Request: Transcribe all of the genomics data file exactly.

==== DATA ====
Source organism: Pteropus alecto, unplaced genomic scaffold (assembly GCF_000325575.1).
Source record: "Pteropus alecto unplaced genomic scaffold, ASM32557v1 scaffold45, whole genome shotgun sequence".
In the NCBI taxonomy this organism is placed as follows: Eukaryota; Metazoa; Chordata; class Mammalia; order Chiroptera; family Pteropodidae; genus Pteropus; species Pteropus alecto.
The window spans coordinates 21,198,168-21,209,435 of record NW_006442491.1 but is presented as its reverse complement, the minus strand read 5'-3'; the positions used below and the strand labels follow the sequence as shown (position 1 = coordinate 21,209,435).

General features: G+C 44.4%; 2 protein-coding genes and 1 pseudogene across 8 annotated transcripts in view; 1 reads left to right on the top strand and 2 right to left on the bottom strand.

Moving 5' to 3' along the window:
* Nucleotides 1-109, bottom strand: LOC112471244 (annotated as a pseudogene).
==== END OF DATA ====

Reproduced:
Source organism: Pteropus alecto, unplaced genomic scaffold (assembly GCF_000325575.1).
Source record: "Pteropus alecto unplaced genomic scaffold, ASM32557v1 scaffold45, whole genome shotgun sequence".
In the NCBI taxonomy this organism is placed as follows: Eukaryota; Metazoa; Chordata; class Mammalia; order Chiroptera; family Pteropodidae; genus Pteropus; species Pteropus alecto.
The window spans coordinates 21,198,168-21,209,435 of record NW_006442491.1 but is presented as its reverse complement, the minus strand read 5'-3'; the positions used below and the strand labels follow the sequence as shown (position 1 = coordinate 21,209,435).

General features: G+C 44.4%; 2 protein-coding genes and 1 pseudogene across 8 annotated transcripts in view; 1 reads left to right on the top strand and 2 right to left on the bottom strand.

Moving 5' to 3' along the window:
* Nucleotides 1-109, bottom strand: LOC112471244 (annotated as a pseudogene).